BMW has released what is undoubtedly the boldest, most beautiful 3 series to date. Except it’s called the 4 series. This change in badging is a whole other topic in and of itself – we’ll save it for an Opposite Lock discussion – so today we’ll focus on what matters most to our eyes: the 4 series’ new sheet metal.
Looks are subjective – though we all seem to agree on occasion. For instance, I can’t recall anyone ever calling Keira Knightley ugly. I’d be shocked if anyone other than a troll called the BMW 4 Series a dud. In my opinion, the 4 series is an automotive Keira, a fresh-faced design that captures your eyes and your heart. I imagine it’s the kind of car that even non car lovers will fawn over and lust after. Gentleman behind the screen: if you’ve been waiting for your significant others approval to buy a new BMW – this could be your ticket.
So enough of the praise, let’s take a look at the details. Under the direction and close oversight of Adrian van Hooydonk BMW have produced a shape that mixes many design approaches into one harmonious sculpture. Note the sharp, tight creases and edges along the belt line and rocker panels, running longitudinally up the bonnet, across the rear bumper, and integrated into the front fascia.
These sharp creases in the sheet metal contrast with smooth, flowing surfaces that look organic beside the tight, industrial edges. Note the gradual rounding of the mid-door from convex to concave top to bottom – then this flowing shape melds into a new, wide rear wheel arch, smooth as polished rock around its edges. The result of this mixed approach is a car that looks nearly bionic, a robot brought to life.
To the eyes of this beast: BMW’s traditional double-round headlamps have evolved nicely. They are no longer round but ‘C’ shaped, open to the inside of the headlight fixture. The inside C is continuous along the bottom edge into the kidney grill which it transects near the middle. This design approach exaggerates width, and helps the BMW S series look even wider than it is – though with physical widening of the body it’s not altogether an illusion.
My favorite design feature bar-none: the gorgeous air intakes in the lower front wing. Heavy emphasis has been put on the BMW 4 series’ air intakes – they stand out and look over-sized, perhaps fit for an M car. Discerning eyes will notice a resemblance of the air intake’s ‘C’ shaped inner aero element and the ‘C’ shape of the headlight’s LED rings.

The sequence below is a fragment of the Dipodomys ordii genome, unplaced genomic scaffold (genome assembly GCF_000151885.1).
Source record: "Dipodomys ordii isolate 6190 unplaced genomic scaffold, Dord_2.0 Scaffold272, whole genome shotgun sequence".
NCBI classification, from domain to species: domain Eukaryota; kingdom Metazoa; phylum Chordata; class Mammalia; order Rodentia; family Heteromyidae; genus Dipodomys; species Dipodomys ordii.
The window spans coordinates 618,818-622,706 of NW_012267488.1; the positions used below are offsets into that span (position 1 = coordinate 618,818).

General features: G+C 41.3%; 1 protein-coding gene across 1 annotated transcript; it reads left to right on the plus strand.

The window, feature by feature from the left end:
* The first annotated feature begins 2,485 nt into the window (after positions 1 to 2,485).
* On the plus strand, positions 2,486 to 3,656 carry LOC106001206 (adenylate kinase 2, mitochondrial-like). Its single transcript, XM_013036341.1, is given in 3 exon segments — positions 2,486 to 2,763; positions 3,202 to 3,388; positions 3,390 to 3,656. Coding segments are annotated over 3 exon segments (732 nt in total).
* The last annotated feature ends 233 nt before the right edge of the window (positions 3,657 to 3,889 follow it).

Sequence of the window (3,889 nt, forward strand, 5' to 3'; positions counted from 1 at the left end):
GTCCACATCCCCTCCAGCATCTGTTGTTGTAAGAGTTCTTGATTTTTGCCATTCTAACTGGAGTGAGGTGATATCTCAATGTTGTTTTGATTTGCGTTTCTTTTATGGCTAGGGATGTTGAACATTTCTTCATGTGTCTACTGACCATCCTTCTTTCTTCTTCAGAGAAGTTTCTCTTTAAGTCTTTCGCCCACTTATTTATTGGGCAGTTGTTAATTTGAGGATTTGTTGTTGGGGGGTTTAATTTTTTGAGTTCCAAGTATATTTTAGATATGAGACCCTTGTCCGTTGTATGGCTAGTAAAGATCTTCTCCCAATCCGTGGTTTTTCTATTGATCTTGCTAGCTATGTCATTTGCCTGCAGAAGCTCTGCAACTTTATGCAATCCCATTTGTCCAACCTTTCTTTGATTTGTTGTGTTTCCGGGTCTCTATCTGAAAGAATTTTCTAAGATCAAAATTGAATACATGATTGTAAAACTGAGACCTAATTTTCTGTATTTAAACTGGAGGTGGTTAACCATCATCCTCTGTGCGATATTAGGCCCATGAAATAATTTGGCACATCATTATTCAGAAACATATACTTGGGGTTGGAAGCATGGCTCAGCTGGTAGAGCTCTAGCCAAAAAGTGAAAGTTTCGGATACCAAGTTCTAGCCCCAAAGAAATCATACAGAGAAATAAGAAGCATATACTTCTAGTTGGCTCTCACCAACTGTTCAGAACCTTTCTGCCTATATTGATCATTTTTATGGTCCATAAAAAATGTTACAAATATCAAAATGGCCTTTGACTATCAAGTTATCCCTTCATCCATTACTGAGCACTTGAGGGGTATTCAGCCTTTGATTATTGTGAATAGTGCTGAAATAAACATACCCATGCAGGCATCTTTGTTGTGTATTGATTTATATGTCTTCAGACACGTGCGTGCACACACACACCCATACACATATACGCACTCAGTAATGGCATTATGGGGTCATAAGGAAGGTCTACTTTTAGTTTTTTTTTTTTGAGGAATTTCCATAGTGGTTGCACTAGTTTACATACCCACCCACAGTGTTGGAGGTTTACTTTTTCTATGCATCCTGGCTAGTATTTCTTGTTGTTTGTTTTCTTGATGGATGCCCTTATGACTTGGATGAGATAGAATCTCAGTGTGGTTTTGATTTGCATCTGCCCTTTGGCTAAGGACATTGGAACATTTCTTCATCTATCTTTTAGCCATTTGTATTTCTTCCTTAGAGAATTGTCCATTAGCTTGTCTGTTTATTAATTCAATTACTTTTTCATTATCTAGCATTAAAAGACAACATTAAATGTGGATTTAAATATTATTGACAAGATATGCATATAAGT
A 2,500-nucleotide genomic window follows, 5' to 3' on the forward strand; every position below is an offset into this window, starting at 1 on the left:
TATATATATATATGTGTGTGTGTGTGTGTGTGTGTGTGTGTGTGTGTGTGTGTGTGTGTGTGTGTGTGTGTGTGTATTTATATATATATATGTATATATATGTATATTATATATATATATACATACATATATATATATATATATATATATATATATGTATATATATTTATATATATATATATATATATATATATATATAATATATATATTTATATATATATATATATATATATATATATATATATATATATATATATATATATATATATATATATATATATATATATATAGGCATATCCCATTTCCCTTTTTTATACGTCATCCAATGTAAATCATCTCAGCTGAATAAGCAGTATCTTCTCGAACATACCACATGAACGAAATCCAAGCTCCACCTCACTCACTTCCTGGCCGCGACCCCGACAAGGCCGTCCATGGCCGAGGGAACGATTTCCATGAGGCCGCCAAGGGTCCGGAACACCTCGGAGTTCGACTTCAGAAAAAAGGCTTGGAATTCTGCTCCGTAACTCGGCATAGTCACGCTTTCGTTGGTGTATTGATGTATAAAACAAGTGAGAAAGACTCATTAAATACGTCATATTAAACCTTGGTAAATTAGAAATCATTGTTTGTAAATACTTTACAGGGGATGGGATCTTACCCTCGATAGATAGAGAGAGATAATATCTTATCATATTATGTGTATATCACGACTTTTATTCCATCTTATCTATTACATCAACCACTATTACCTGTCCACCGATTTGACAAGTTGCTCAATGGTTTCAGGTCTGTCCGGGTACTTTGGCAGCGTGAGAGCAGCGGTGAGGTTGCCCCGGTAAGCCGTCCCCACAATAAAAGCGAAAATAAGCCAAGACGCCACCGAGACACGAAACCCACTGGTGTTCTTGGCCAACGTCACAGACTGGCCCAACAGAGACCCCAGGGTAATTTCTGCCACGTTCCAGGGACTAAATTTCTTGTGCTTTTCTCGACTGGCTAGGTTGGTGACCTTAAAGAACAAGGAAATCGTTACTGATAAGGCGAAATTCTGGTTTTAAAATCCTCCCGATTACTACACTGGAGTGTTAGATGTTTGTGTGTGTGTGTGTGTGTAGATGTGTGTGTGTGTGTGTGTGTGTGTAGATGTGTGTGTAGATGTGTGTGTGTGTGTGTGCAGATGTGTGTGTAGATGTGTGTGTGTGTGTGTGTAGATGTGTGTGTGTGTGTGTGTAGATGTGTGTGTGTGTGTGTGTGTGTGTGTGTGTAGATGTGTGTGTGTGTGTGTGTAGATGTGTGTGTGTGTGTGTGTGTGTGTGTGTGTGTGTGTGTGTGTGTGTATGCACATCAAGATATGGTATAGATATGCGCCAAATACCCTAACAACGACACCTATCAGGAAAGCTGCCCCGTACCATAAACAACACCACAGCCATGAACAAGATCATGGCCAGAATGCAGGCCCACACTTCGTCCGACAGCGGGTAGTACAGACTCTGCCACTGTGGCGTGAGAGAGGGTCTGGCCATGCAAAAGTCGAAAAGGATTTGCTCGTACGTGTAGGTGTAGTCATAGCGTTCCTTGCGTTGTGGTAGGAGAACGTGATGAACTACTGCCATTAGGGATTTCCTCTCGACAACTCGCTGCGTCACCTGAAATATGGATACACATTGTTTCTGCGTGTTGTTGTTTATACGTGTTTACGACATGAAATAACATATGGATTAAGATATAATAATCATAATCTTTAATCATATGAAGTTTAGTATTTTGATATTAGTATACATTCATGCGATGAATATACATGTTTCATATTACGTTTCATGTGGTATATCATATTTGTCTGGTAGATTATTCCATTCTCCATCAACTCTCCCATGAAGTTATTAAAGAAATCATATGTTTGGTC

New side mirrors are beautifully sculpted and can be admired as distinct objects. They have been aerodynamically honed to reduce drag and wind noise while directing airflow across the side window to clear precipitation as it falls. An upper wing element runs separate from the body of the mirror, and looks razor sharp.
New shark-gill side vents make an appearance on the 4 series – they are a first for BMW’s premier sport coupe and while we disliked them in early artists renderings – they are well executed on this car. Their two-tone colour finish looks sharp and adds to the visual spectacle as earrings do for Miss Knightley.
The door handles are now integrated into the metal prominence that runs along the belt line of the car. They are also well sculpted and a cool detail to look at and no doubt operate.
As usual, the belt line transects the rear tail lamp fixtures, lending a familiar shape to the rear three-quarter. That’s where the familiarity ends though, with sharp new tail lamps that bring BMW’s now traditional ‘L’ shape to a whole new futuristic look. The LEDs are shaped into wing-like elements within the tail light housing. They therefore have a 3-dimentional look, and are gorgeous from all angles.
The rear bumper looks as though it has a massive air outlet fed by a huge underbody rear diffuser. Well, that’s how it looks – and we only wish it were the case. We’ll cross our fingers for the new M3 to feature such aero tech, but in this case – though no doubt purely an aesthetic exercise – the rear wing’s open section looks great.
The exhaust pipes exit through an integrated body piece that looks sharp and a bit mean. They will likely change in shape based on engine choice as in previous 3 series cars.
Finally, the wheels are epic, featuring 5 spokes that fan off into 4 individual blades – thus rendering the wheel 20 spoke, depending on how you look at it. The sharp blade-like spokes are consistent with the sharp winged theme of the car. We love them.
Overall we can say that this new 4 series is a triumphant victory in BMW design. It showcases just what BMW’s design houses are capable of and should silence any who claim the Germans have no passion for emotional design.
While this is technically a concept car, the production version should follow this design very closely. We can’t wait to drive the production version in the flesh.